The role of noise and vibration engineering in a sustainable economy.


Living sustainably involves meeting the needs in the present without compromising the needs of the future. This applies to social, environmental, political and economic domains. Environmental resources underpin social and economic standards with political ideologies seeking to find ways to manage these domains.

The role of engineers is to deliver technology which makes the best use of resource available to benefit humankind. Many advances in technology have delivered overwhelming improvements to the quality of human life but have not been sustainable. Clear examples include fossil fuel-based power generation; delivering life changing energy to millions whilst depleting fuel resource and increasing carbon content in the atmosphere.

The entitlement to be free from adverse noise and vibration can be considered as a basic human right. A large amount of creative effort is invested to reduce the noise and vibration generated as a normal by-product of the operation of many technologies. Noise and vibration control as a palliative action generally involves adding mass or deploying materials with very specific acoustic properties; both of which may reduce the sustainability credentials of an applied technology.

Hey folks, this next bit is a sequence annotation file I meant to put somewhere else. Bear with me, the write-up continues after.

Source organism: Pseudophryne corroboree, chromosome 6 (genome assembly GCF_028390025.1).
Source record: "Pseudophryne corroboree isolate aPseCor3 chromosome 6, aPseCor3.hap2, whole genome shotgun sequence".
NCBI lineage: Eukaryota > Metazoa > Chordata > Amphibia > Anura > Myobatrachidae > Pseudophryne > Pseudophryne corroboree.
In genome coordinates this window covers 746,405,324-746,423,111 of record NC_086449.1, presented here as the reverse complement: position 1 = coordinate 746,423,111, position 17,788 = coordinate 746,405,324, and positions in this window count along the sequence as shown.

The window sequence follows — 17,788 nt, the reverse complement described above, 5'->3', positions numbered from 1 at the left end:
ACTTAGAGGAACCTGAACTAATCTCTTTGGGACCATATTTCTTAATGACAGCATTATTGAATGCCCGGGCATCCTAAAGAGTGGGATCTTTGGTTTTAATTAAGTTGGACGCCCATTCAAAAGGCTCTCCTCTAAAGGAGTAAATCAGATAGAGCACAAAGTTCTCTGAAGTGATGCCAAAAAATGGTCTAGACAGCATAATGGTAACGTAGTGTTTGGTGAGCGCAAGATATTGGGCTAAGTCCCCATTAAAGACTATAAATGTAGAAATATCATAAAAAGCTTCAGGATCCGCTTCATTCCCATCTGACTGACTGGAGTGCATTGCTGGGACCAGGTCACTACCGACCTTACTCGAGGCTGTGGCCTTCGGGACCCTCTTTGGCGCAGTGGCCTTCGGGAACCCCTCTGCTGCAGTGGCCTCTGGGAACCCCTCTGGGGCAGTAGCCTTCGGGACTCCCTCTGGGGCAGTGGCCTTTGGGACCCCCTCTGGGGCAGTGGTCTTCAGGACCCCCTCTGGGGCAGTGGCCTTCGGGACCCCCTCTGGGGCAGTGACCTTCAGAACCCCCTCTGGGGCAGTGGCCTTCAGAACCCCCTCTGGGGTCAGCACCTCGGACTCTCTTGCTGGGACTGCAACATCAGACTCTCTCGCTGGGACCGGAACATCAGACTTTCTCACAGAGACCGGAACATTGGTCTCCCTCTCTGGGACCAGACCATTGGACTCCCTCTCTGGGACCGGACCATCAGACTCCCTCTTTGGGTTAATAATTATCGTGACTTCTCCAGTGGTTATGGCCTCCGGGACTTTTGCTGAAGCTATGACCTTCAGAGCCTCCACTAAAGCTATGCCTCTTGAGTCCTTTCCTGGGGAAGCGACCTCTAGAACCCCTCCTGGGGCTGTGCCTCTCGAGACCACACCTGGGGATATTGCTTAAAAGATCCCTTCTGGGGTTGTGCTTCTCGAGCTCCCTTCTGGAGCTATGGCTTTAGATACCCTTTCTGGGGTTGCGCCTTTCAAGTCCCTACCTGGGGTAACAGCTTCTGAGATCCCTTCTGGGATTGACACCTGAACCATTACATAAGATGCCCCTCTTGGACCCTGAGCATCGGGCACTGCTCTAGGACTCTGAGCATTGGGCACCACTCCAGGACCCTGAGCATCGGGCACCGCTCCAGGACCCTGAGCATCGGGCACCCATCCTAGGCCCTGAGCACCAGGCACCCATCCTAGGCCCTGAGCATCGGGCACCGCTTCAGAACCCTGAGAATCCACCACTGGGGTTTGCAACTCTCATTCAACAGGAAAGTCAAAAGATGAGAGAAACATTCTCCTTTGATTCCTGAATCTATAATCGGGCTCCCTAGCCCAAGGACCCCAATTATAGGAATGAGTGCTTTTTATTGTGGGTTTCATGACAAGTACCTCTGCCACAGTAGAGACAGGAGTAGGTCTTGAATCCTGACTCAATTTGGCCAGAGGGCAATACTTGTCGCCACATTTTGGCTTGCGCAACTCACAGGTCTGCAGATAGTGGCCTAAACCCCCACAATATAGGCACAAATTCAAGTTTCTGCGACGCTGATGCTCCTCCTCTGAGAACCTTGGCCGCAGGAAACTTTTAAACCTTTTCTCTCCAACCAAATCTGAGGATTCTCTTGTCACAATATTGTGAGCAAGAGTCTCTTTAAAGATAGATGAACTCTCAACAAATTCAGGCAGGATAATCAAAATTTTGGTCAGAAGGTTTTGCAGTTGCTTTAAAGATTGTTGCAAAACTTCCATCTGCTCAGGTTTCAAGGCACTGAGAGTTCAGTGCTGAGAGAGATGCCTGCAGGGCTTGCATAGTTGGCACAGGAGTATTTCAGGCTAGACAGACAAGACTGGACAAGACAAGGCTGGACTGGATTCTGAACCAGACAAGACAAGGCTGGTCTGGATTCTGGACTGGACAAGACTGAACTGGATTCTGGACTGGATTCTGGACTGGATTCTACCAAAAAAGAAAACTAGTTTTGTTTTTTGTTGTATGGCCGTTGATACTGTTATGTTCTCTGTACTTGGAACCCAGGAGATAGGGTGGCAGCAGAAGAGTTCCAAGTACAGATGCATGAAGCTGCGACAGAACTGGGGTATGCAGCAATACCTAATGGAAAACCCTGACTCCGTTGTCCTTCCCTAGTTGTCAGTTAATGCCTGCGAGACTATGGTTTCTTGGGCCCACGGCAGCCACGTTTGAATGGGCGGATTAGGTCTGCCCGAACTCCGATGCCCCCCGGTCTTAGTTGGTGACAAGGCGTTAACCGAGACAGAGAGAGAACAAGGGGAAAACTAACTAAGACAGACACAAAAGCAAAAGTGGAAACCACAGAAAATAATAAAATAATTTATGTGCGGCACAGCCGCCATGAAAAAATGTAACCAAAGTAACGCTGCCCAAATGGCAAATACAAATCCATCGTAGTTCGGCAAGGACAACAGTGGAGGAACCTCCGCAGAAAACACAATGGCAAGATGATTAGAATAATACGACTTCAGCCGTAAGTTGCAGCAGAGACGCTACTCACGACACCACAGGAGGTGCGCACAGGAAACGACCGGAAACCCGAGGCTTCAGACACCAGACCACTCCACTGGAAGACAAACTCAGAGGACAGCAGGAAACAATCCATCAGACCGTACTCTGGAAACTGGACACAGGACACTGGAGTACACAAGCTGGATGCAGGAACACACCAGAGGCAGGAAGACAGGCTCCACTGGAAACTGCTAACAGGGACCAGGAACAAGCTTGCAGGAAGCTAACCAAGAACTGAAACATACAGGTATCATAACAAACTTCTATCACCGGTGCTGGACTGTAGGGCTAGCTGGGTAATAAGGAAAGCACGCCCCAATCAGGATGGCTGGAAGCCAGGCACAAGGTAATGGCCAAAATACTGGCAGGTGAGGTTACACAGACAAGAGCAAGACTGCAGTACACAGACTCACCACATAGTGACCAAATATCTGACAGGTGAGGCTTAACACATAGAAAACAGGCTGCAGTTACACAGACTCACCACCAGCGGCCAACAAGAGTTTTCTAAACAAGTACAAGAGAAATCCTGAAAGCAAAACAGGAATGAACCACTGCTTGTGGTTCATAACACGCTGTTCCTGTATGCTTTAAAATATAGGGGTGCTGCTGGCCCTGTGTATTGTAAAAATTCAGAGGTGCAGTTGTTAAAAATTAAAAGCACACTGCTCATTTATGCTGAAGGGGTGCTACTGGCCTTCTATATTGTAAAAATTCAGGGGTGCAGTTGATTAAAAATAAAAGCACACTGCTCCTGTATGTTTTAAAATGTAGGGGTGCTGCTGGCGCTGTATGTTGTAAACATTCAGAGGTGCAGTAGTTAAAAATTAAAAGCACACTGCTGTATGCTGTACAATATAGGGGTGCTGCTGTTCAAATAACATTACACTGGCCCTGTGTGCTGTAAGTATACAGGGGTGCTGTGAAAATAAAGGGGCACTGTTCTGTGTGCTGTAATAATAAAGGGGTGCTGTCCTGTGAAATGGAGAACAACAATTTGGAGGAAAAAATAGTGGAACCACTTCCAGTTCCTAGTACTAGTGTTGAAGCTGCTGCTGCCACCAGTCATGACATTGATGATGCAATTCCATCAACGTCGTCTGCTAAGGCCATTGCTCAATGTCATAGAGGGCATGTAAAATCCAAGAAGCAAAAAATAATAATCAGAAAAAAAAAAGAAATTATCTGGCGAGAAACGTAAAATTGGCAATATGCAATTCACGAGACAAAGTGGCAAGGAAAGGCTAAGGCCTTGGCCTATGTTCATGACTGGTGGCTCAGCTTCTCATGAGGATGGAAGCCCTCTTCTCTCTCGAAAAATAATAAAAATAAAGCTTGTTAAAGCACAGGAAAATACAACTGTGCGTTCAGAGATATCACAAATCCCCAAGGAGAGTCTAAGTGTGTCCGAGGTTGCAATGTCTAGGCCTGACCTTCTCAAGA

Given the rightful drive for sustainable engineering solutions, how can the Noise and Vibration Engineer contribute? The answer is not always obvious. Opportunities become apparent when the entire lifecycle of an engineering programme is considered; the best noise and vibration solutions are those that are invisible to the consumer of the technology.

Noise and Vibration engineering exists in many industries with specialists looking for solutions to a common sustainable engineering challenge. The meeting for “Sustainable Engineering Design” hosted by The Institute of Acoustics on the 8th November provides a unique opportunity to share the latest insight from a diverse range of representatives from industry and research.


Personal Reflections by Ashley Gillibrand.

Find out more about the Sustainable Engineering Design meeting on 8th November taking place in Southampton.  

Image credit: Mayor McGinn, courtesy of Pacific Science Center